By means of via-holes 110 and the conducting patterns 120 on the fourth supporting layer 90, the components 130 are connected to other conducting patterns in the desired manner.

The differences between the resulting points of the various supporting layers 10, 30, 60, 90 are suitably within the range 1-1,000° C., preferably within the range 10-300° C., suitably within the range 20-200° C.

In a preferred embodiment, those conducting patterns which are arranged on the supporting strata are arranged by arranging a layer of conducting material (not shown in the figures), for example copper, which substantially covers the whole of the supporting stratum, on the supporting layers. After a supporting stratum has been attached to the structure in the above-stated manner, the desired pattern is then created in the layer of conducting material.

FIG. 2 shows a flow chart of a process according to the invention.

The conducting patterns on the supporting layers can be created in a large variety of ways. Three different such methods will be described below. These three methods are subtractive, semi-additive and additive methods.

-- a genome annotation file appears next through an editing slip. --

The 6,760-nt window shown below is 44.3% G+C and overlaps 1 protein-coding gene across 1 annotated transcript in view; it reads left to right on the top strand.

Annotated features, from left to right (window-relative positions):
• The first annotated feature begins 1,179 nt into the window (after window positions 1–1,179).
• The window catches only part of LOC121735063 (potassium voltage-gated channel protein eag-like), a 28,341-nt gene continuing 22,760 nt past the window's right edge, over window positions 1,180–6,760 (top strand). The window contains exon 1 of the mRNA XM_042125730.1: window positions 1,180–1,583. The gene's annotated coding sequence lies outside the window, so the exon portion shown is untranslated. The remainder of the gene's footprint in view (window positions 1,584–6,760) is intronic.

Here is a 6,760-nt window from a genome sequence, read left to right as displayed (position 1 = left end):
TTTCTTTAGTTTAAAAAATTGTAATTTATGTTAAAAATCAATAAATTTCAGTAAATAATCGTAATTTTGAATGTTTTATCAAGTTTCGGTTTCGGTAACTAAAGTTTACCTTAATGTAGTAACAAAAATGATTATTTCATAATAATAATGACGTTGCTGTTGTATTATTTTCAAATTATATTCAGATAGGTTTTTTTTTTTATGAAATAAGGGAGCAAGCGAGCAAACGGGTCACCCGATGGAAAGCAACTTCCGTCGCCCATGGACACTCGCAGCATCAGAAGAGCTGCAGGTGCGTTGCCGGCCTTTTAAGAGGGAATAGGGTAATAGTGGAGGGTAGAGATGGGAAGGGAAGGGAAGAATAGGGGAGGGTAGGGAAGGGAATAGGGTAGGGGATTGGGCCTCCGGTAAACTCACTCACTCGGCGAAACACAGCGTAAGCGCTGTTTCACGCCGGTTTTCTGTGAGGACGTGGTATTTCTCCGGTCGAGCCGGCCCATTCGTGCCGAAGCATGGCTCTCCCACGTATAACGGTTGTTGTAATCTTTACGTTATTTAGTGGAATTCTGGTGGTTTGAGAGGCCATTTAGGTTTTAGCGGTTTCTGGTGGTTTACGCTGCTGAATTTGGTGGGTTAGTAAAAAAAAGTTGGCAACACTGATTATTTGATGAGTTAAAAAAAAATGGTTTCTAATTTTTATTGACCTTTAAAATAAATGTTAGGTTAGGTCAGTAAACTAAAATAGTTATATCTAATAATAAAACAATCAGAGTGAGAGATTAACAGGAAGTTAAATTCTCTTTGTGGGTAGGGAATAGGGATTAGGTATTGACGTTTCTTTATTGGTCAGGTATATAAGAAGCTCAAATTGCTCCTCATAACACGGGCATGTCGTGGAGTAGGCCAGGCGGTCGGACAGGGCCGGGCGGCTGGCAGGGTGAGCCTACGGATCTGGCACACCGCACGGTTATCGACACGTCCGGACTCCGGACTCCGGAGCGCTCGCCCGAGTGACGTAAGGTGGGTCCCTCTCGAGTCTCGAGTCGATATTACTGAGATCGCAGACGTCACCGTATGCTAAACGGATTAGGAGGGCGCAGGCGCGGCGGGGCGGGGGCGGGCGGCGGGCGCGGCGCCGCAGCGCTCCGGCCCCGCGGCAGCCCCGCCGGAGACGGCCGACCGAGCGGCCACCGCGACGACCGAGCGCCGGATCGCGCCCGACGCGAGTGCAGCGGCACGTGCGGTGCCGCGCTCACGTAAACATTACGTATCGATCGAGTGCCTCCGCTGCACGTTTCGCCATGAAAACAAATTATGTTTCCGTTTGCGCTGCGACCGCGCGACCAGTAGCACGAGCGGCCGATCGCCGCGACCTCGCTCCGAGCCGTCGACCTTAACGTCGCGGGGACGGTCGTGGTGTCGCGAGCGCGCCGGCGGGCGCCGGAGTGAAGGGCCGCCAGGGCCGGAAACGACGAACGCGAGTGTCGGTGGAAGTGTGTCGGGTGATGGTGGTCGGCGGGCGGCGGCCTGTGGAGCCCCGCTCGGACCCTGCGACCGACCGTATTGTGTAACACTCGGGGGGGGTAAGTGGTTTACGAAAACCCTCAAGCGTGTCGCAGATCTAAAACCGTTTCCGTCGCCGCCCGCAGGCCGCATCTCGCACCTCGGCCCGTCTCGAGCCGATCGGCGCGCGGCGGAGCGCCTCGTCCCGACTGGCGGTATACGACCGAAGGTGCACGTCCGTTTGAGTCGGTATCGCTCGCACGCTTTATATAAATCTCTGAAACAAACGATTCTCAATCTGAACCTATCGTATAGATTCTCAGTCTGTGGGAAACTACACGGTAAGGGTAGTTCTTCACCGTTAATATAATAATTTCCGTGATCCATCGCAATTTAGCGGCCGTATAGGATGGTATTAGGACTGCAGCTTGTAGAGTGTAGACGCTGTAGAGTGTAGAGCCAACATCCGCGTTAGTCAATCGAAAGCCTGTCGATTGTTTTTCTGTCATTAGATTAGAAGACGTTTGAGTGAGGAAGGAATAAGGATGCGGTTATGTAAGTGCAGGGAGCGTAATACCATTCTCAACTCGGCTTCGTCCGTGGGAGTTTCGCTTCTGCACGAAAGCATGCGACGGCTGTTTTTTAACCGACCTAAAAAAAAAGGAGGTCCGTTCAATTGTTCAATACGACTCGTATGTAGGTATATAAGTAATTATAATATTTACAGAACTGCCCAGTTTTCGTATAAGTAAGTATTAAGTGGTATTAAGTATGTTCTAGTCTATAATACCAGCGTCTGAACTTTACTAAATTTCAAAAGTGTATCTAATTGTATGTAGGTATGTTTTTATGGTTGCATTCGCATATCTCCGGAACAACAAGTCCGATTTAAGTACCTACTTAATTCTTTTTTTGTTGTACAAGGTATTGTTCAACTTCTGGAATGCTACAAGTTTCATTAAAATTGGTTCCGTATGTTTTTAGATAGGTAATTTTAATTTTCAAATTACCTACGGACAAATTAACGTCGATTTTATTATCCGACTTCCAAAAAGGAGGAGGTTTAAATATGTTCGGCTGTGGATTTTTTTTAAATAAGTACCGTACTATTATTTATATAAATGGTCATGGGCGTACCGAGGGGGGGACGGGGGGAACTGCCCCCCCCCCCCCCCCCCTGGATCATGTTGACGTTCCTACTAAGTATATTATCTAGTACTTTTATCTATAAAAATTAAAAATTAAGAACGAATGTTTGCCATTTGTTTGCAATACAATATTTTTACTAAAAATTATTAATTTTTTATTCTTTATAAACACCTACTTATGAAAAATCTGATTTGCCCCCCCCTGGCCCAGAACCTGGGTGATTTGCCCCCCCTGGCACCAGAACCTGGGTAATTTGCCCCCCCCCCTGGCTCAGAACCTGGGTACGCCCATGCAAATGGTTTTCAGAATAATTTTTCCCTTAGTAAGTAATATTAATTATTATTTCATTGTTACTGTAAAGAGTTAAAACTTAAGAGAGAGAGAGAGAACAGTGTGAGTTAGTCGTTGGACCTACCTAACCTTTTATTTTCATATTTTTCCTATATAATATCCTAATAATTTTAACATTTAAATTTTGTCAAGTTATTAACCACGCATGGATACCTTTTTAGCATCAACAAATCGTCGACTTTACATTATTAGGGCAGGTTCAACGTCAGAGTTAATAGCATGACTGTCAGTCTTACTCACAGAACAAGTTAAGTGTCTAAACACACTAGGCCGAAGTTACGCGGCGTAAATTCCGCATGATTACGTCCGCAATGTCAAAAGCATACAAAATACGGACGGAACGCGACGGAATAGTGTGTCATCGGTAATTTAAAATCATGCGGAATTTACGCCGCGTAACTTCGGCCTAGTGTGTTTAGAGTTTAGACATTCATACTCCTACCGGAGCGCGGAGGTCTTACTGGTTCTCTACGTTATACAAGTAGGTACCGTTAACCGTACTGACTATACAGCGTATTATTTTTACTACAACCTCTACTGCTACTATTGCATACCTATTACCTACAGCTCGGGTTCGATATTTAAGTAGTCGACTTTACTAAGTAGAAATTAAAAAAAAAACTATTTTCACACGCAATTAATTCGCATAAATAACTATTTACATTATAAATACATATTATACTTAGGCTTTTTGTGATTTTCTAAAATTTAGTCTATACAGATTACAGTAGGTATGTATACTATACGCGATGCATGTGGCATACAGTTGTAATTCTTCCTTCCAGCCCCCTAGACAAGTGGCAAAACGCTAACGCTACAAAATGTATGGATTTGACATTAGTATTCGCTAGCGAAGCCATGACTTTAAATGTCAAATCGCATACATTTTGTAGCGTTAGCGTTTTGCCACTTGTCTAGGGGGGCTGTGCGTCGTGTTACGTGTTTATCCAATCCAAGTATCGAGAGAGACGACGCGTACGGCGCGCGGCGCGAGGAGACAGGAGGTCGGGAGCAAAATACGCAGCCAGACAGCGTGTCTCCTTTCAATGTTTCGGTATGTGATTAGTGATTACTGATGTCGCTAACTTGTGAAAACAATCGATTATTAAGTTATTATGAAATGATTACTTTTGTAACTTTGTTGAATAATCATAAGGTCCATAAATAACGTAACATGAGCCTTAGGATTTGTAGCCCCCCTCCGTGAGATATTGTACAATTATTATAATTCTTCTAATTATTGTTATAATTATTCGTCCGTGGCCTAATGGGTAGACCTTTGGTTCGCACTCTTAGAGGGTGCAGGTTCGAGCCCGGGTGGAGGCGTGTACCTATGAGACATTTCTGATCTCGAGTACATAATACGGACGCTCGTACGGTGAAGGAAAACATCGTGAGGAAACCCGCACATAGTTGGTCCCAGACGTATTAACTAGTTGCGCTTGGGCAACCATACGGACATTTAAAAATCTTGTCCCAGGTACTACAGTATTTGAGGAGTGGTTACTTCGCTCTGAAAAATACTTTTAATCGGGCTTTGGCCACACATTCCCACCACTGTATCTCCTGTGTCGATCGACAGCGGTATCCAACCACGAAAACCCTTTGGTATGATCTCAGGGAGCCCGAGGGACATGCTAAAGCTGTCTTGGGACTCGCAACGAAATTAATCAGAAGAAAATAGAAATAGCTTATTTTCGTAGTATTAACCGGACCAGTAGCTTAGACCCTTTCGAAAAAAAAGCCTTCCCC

A subtractive method means that essentially the whole of the surface on which it is wished to have an electrically conducting stratum is covered with electrically conducting material. Over the locations in which it is wished, at the end of the process, to have electrically conducting material, so-called “photoresist” is arranged. The surface is thereafter exposed to etching, whereby the electrically conducting stratum is removed, apart from the parts covered by the photoresist. After this, the photoresist can be removed by, for example, washing, whereby the remaining surfaces of electrically conducting material are laid bare. In other words, the surface now has electrically conducting material only at the locations in which this was desired.